Like him or hate him, there's little denying the successes of schlock filmmaker Paul W.S. Anderson. Event Horizon is an underrated science-fiction/horror mashup, Mortal Kombat still stands tall as the single best live-action video game adaptation to date, and even his increasingly silly Resident Evil series runs strong at five films and counting. His latest dials it down a few notches from the last Resident Evil and even his bizarre steampunk revision of The Three Musketeers to bring us Pompeii, a B-grade Gladiator-meets-Dante's-Peak wrapped around the plot of Titanic but not nearly as drawn out or melodramatic, and free of any "there was room enough for two" malarkey.
Kit Harington stars in his first top-billed role as the brooding and vengeful, yet sensitive and heroic Milo. Harington possesses a palpable leading presence, even if the film doesn't ask much more of him than to kick some asses and look sensitive for the camera - the former of which plays to his Game of Thrones' experience, while the latter comes naturally to his babyface complexion and refusal to grow a full beard. Adewale Akinnuoye-Agbaje, put to much better use here than Thor: The Dark World, brings equal parts bravado and humor to the jovial Atticus, a veteran gladiator one victory away from winning his freedom, as the film reminds us many times; the subplot lends itself to the same ridicule as it would in any buddy-cop film, and Pompeii seems to treat this with a certain winking self-awareness, making Atticus' exit from the film a certifiable fist-pumping "Hell Yeah" moment. Like Harington, Emily Browning is not asked for much more than looking pretty, but Cassia bears a genuine if general kindness and sympathy that make her and Milo a good romantic coupling, and while their relationship develops only over the course of roughly 24 hours, it culminates in one of the film's few honest-to-goodness moving moments.
The easy standout however is Kiefer Sutherland as Corvus, a deliciously slimy Roman senator who rolls out his every line as if wanting to throw all subtlety to the winds and scream his foul intentions to the world. He is never not fun to watch, and while his character is a cardboard cutout, Kiefer gives him edges sharp enough to slice though the Colosseum. Rounding out the cast are Jarred Harris and Carrie-Anne Moss in the serviceable roles of Cassia's well-meaning parents, along with Cloverfield and Evil Dead beauty Jessica Lucas as Cassia's companion Ariadne, providing moral support and some choice cleavage shots. Their presence is welcome, but their every moment on screen is accompanied by an invisible countdown clock marking them as easy volcano fodder.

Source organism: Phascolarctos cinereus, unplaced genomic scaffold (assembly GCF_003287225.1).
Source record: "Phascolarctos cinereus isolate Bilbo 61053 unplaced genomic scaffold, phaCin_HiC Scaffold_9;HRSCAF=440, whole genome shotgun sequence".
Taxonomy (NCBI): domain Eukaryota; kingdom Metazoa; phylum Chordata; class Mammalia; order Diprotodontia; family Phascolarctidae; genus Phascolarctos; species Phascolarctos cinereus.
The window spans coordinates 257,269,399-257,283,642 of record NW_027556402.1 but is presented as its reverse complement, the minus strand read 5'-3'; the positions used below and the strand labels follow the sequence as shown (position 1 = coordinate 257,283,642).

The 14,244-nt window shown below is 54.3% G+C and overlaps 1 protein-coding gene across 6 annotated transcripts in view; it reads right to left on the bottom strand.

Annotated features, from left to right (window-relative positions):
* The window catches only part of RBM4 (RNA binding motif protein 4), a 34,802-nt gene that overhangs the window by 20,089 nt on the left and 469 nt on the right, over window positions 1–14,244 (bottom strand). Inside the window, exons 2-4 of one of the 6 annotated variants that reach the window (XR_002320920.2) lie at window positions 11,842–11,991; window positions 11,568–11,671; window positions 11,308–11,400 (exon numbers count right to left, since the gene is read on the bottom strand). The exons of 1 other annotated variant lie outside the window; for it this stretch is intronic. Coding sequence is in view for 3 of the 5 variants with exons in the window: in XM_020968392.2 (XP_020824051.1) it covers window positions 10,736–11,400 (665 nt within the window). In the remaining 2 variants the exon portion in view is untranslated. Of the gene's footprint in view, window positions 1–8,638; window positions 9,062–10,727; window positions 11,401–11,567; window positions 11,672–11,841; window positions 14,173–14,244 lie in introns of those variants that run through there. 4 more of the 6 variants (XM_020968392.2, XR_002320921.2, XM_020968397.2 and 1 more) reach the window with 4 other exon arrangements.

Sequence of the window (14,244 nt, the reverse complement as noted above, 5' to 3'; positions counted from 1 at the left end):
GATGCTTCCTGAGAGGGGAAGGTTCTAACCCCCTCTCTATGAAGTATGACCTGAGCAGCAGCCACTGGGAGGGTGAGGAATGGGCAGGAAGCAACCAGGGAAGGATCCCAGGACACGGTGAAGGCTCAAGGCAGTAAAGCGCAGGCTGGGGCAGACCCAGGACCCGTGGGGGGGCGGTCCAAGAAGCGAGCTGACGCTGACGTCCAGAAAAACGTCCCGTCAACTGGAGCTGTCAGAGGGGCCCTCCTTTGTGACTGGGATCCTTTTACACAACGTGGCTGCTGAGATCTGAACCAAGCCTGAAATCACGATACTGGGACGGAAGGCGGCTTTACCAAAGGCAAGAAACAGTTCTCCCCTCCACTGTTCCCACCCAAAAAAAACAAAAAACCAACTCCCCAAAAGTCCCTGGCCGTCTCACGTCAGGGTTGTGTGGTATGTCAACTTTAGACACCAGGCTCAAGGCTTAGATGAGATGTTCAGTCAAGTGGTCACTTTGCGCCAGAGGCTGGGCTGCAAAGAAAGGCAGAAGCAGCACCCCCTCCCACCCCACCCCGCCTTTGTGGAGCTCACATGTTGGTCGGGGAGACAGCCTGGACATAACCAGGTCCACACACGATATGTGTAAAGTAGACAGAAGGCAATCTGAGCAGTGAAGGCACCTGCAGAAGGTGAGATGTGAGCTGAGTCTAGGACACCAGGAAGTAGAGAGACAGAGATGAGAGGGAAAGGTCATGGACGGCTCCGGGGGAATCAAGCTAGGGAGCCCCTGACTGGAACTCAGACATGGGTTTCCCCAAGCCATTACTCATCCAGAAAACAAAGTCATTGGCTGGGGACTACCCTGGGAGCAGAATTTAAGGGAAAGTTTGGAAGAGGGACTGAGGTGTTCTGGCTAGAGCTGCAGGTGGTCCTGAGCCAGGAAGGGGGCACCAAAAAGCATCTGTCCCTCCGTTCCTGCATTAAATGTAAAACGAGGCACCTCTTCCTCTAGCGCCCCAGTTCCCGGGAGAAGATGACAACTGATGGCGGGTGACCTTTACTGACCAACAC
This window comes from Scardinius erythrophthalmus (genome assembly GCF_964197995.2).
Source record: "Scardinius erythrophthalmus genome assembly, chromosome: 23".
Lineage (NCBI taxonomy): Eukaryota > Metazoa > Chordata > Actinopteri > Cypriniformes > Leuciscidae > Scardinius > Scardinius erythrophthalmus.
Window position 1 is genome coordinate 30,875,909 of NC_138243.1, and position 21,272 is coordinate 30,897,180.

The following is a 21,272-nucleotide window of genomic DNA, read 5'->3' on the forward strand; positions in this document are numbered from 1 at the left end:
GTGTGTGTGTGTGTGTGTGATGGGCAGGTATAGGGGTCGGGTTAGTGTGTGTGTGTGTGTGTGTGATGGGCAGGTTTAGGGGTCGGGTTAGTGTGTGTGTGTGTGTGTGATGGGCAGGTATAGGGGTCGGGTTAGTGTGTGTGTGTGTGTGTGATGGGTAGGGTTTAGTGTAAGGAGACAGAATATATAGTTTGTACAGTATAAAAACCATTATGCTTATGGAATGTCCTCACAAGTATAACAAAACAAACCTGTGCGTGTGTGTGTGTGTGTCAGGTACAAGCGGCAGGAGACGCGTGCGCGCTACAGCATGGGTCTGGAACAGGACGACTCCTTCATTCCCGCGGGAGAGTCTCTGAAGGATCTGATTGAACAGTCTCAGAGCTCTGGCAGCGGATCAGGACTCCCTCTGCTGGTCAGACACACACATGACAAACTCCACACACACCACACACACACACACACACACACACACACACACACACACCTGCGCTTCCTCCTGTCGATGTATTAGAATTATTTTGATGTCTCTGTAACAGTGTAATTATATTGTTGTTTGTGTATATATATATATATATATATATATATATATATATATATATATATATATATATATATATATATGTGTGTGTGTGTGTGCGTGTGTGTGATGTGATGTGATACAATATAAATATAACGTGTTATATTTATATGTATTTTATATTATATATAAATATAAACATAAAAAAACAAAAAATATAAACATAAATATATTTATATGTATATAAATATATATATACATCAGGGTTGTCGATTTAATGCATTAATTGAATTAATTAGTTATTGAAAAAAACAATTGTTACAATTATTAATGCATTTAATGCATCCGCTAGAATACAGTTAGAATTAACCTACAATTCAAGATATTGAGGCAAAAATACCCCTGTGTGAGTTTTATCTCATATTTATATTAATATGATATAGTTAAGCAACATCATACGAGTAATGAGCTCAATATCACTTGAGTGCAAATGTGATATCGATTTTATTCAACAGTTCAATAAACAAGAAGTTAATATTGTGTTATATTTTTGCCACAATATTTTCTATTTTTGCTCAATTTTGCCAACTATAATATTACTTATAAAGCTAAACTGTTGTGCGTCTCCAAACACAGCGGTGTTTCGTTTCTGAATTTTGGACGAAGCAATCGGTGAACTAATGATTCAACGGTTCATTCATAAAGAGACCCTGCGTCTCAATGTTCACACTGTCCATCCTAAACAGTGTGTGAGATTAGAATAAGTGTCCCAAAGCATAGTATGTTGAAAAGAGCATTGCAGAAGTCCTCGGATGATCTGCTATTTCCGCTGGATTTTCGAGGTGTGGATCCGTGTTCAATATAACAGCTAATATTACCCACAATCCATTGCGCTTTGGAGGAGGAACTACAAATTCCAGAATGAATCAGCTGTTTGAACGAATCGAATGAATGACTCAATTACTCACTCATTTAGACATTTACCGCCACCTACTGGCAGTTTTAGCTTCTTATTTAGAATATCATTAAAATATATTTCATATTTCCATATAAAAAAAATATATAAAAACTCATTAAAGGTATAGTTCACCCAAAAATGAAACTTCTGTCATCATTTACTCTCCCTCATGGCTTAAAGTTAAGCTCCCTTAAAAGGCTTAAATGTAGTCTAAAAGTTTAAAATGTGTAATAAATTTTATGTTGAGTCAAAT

On the action side of the proceedings, the gladiatorial fights are well-choreographed but too quickly cut, often resort to rapid exchanges of close-ups with wider shots, making them disorienting to watch; this practice thankfully eases during the latter half of the film, wherein the best sequence is a merry chase with Milo on the tail of a fleeing Corvus and their subsequent final boss battle while Pompeii crumbles around them. Any effectiveness of the action is severely undercut, unfortunately by the movie's PG-13 rating where it should have been a red-drenched R, leaving fights full of on-camera slashes and stabs frustrating clean and bloodless.
Though the film presents itself with unnecessarily dead seriousness, and there is little memorable in the dry dialogue - of which the actors make the most they can, especially Kiefer and Adewale - the script does the film no major disservices, save for one event midway that, apart from meaning to develop Milo and Cassia's relationship and their mutual longing for freedom, makes no sense whatsoever, as it needlessly places Milo's life in danger and Cassia in Corvus' debt, enabling him to force his own desires on Cassia's parents.
But what of Mount Vesuvius, you may ask? Whatever one's opinion of Anderson, he can be credited with a fantastic grasp of 3D spectacle, and in the film's final act makes every use of it when the real star of the show becomes the volcano. Though nearly every beat of the mayhem may be predictably plotted, including a fireball taking out a fleeing ship boarded by a minor antagonist, the visuals are completely up to the task as smoking arcs of molten rock comet their way over the city, as flakes of ash blizzard around the actors, and as flying rocks jettison directly at the camera, making a few members of my screening audience dip and swerve in their seats. The effects are only betrayed by a few shots in which the seams of the composite are showing - which unfortunately supplies one character's demise with some unintentional humor - but the destruction is an overall visual delight, with enough visible human casualties to almost make up for the lack of liquid crimson in the fight sequences.
Pompeii may not change anyone's mind about Anderson's work, but it takes fine advantage of his visual talents, and could be called his best non-remake, non-video game adaptation in years. Its script is a blender full of borrowed plots, and its cast populated with broad character templates afforded just enough depth to keep an audience engaged for 100 minutes, thanks largely to Sutherland's energizing mugging, but it hits the notes where it's supposed to as the city is swallowed by fire and ash. And while its depiction of the eruption of Vesuvius is about as scientifically accurate as Roland Emmerich's 2012, it ought in time to carve itself a respectable place in the halls of Disasterpiece Cinema history. And especially if you're not the sort to spend the movie's run time wagging your finger at the screen shouting, "It wouldn't have happened that way!" you ought to have a fine enough time.